So, will the effort by the large 0.0 alliances to control the CSM be successful? It has a good chance. It's going to take about 1500 votes, in my estimate, to ensure a CSM6 seat. The Goons control 5000 votes. Test, another 5000. The Droneland Russians can put together about the same, or perhaps even more. The NC, ironically, is much more fragmented and it's likely that several of the major alliances will each put forward a candidate. Smaller alliances like mine in the NC won't even register on that radar at all.I underestimated slightly on the number of votes it would take to get on CSM6: turned out it was 1750 that would be needed, not 1500. Everything else in that paragraph, though? Entirely accurate. I had estimated on Twitter on January 22 that there would be about 25% more total votes in this election than in the previous one, and that also turned out to be entirely accurate.
So, why continue to run when I knew I didn't have much of a chance? Three reasons:
First, "there's many a slip", et. al. It was entirely possible that The Mittani's plan wouldn't come together for some reason. Coordinating taking over the whole CSM? Now that it's done, Mittens made it look easy. But in early February, it seemed a Herculean task of coordination. Just getting the Goons alone to vote on an approved slate seemed naive. And indeed, when the official candidate list was posted, there were four Goons on it, not two. So, The Mittani couldn't control everything. There was a chance I could slip through that crack with some hard work. There was even a chance that the plan would fail partially or completely, and that a more or less normal slate of delegates would be elected... including both people in the 0.0 bloc and people not in it.
Second, I figured there would be one surprise candidate that would get through despite everything. Why not me? I had good publicity, some good endorsements, and a positive rep building. Seleene hadn't popped up on my radar yet (that happened the following week). Even after he did, the first couple of weeks of his campaign were surprisingly weak (sorry dude, but they were ;-) ). He wasn't a foregone conclusion until well into March.
Third, I was willing and able to work throughout the campaign, looking for any vote I could find, any way I could find it. I promoted myself on blogs and podcasts, I contacted Empire corps and asked to speak to their members, and I ran PvP classes and round-tables for any EVE player willing to listen. It was the PvP classes that finally convinced me that I still wasn't going to win, though. Despite more than 3000 people looking at the thread I posted on the EVE-O forums advertising the class, and almost 500 people looking at the blog post I put here advertising it, a grand total of six people showed up for that first class on March 12. I taught that class to the best of my ability, and the same with the classes following it, but at that point I knew that CSM6 would be going forward without me in it, despite all my hard work.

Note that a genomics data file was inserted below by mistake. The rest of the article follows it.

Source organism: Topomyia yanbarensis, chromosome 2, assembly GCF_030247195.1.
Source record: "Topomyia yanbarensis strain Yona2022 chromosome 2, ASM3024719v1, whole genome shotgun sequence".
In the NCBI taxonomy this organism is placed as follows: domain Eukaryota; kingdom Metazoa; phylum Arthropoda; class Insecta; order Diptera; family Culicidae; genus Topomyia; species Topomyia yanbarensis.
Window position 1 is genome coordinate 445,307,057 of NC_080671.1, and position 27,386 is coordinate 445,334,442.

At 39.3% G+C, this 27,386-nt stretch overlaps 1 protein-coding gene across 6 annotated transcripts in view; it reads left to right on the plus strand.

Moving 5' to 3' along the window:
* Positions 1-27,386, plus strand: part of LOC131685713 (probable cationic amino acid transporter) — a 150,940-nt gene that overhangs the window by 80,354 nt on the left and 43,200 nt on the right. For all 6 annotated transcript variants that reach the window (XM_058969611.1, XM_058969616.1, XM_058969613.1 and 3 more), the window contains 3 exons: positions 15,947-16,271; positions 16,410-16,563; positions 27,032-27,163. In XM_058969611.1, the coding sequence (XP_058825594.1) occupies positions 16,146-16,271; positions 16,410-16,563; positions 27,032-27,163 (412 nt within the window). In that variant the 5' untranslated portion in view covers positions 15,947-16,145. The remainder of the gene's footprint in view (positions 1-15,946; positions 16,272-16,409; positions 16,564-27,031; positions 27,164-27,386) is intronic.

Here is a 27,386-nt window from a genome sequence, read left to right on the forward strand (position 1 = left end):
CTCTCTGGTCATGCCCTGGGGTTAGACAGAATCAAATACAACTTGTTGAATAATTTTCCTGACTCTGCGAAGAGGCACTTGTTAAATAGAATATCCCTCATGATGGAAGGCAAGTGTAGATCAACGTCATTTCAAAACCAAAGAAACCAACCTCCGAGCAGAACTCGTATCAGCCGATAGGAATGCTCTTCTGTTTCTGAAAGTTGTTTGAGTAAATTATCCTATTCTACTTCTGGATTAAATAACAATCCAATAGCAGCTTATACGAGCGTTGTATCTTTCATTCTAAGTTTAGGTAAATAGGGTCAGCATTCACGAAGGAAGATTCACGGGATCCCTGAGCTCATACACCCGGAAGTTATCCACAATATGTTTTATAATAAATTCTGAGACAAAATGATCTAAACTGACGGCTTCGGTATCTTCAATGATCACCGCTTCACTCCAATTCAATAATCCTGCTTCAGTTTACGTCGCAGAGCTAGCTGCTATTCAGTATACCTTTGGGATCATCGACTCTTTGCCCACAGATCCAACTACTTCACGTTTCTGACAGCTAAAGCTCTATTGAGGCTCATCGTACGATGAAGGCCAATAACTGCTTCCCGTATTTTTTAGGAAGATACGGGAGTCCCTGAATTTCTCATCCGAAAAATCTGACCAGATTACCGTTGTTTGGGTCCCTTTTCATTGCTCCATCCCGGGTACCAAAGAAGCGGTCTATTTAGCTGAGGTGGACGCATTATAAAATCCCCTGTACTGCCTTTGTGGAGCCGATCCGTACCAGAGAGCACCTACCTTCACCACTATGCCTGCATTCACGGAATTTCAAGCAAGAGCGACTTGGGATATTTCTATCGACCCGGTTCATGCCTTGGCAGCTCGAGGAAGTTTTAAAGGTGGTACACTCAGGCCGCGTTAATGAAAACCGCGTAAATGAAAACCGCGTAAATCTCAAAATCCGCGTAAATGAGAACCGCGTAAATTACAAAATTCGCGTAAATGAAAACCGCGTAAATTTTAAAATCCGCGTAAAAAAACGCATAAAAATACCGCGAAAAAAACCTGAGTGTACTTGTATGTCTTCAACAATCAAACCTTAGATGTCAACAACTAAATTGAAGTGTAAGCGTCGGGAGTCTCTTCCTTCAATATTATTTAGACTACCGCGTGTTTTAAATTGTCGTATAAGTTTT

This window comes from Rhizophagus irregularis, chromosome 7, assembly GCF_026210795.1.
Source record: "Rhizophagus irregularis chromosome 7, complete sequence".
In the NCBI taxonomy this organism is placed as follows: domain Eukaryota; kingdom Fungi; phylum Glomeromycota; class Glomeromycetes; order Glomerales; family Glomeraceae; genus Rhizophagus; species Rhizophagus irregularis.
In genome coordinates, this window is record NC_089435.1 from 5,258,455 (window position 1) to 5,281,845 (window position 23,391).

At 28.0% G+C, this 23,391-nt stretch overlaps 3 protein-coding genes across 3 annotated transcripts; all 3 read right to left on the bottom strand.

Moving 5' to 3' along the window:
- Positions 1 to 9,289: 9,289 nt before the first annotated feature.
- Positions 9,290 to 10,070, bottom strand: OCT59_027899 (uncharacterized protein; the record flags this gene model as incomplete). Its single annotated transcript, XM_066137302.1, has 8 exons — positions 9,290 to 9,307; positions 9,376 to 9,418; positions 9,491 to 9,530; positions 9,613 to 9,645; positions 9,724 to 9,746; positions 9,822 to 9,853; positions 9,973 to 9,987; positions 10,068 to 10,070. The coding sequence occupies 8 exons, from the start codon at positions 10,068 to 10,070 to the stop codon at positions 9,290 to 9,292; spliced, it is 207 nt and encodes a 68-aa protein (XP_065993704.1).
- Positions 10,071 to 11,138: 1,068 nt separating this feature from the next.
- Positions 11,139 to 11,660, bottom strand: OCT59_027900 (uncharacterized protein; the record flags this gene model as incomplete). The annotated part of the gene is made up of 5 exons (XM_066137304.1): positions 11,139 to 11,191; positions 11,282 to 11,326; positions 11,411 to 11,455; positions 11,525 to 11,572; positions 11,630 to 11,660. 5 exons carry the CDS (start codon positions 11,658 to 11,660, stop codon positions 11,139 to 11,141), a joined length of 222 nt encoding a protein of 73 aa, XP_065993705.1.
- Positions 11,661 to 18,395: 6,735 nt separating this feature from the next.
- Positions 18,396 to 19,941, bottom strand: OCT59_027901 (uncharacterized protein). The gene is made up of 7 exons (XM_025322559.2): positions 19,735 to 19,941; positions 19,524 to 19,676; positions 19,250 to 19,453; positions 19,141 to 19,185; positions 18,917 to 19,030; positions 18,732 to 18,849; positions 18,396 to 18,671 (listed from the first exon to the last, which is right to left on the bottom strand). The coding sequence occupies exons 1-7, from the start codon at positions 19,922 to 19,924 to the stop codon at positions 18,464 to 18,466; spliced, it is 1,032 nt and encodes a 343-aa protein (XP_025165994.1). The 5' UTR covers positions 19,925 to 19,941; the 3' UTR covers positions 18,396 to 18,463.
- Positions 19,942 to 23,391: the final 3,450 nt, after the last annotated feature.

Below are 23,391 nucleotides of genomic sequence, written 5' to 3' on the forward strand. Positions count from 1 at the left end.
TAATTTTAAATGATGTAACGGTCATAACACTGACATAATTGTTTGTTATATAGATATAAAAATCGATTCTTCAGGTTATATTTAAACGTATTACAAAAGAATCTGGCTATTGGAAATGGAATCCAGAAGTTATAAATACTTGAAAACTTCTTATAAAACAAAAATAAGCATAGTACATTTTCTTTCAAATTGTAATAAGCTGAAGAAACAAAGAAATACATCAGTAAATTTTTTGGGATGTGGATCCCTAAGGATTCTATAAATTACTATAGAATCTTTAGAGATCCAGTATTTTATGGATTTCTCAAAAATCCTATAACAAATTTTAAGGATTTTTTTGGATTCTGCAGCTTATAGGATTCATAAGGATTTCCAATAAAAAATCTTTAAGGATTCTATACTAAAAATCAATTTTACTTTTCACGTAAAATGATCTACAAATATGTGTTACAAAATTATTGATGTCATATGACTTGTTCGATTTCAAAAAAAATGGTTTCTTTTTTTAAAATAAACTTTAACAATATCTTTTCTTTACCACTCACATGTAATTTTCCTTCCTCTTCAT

Overall, I'm very happy with the campaign that I ran. If the CSM election process allowed people to support multiple candidates, I think I would have done much better. I can't even begin to count the number of times I was told "Yeah, what you're saying makes sense, but I'm voting for Trebor/Seleene/Roc/Jonathan/two step." In 0.0, what I heared more often than I could count was "Yes, you've got a good platform, but I'm voting for Killer2/Draco." There were just too many good candidates fighting for too few non-0.0 bloc seats. As I said on Saturday, though, it was a great experience, and one I wouldn't trade.
Will I run next year? Way too early to say. I feel like this year was my moment, the time I could have had the most influence on EVE development. Once Incarna is released and development starts on giving it actual game-play, that ship will have sailed. Still, it will be very interesting to see how CSM6 does. If they screw up, who knows? ;-)
Thank you again to everyone who supported my run for CSM6. All the support that you shared with me really means a lot. Thanks in particular to Mynxee (<3), Seleene, Trebor (gl guys), Jade and Jayne from Lost in EVE, Garheade and the rest of the team at EveCommune, Marcel and the guys at aideronrobotics, Locin and company at Red Frog, my old alliance mates at Sturmgrenadier, my current alliance mates at Get Off My Lawn, and everyone who took a few minutes out of your days to send me an EVE mail or a Twitter to keep me charged up all during February and March. It worked. ;-)
More about the election (and much less about me) tomorrow.